Military items included in the 1958 list are not automatically exempted from internal market rules. Any Member State seeking exemption under Article 296 must demonstrate that the exemption in question is necessary for the protection of its essential security interests, this being the only objective which may justify such an exemption. General references to the country’s geographical and political situation, history and alliance commitments are not sufficient.

The concept of essential security interests gives Member States flexibility in the choice of measures to protect those interests. It is essential for contracting authorities to assess each procurement contract with great care.

As guardian of the Treaty, the Commission may verify – with due regard to the sensitive nature of the defence sector – whether the conditions for exempting procurement contracts on the basis of Article 296 are fulfilled.

The Commission may also bring the matter directly before the Court of Justice if it considers that a Member State is making improper use of the powers provided for in Article 296.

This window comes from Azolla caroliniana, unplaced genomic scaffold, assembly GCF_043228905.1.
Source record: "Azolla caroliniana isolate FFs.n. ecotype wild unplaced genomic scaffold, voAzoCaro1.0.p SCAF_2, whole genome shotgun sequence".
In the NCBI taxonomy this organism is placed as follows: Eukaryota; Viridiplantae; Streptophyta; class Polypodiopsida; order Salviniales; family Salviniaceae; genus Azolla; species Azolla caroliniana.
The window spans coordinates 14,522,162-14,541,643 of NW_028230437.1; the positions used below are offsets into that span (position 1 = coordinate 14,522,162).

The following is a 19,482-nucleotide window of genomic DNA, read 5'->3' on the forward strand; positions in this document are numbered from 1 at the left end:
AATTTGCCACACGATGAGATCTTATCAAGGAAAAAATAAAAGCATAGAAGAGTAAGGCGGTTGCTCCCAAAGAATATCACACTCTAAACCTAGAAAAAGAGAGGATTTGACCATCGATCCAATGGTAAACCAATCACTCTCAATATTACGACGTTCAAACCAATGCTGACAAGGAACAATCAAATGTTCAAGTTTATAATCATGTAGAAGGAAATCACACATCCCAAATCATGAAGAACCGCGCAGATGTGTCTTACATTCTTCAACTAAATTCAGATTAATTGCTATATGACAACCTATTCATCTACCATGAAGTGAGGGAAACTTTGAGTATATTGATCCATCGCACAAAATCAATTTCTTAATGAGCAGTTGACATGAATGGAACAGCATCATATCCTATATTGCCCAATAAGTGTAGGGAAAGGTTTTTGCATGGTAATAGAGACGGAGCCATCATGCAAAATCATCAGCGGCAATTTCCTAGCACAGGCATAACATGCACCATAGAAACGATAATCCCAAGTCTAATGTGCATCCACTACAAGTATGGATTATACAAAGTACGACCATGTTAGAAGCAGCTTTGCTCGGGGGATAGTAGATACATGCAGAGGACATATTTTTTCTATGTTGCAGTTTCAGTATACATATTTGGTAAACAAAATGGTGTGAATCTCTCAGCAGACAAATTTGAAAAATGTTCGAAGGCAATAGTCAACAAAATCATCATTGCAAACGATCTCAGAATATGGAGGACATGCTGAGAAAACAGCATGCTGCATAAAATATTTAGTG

The majority of defence contracts are exempted from internal market rules and awarded on the basis of widely differing national procurement rules. With a view to the establishment of a European defence equipment market, the 2004 Green Paper on Defence Procurement (link) launches a debate on how to improve transparency and openness of defence markets between EU Member States. In December 2005 the Commission announced two separate initiatives (link to COM(2005) 626 final): the adoption of an “Interpretative Communication on the application of Article 296 EC” (analysed above) and the preparation of a possible new directive on the procurement of defence equipment to which Article 296 exemptions do not apply.

This summary is for information only. It is not designed to interpret or replace the reference document, which remains the only binding legal text.


Suspension of import duties on certain weapons and military equipment

Suspension of import duties on certain weapons and military equipment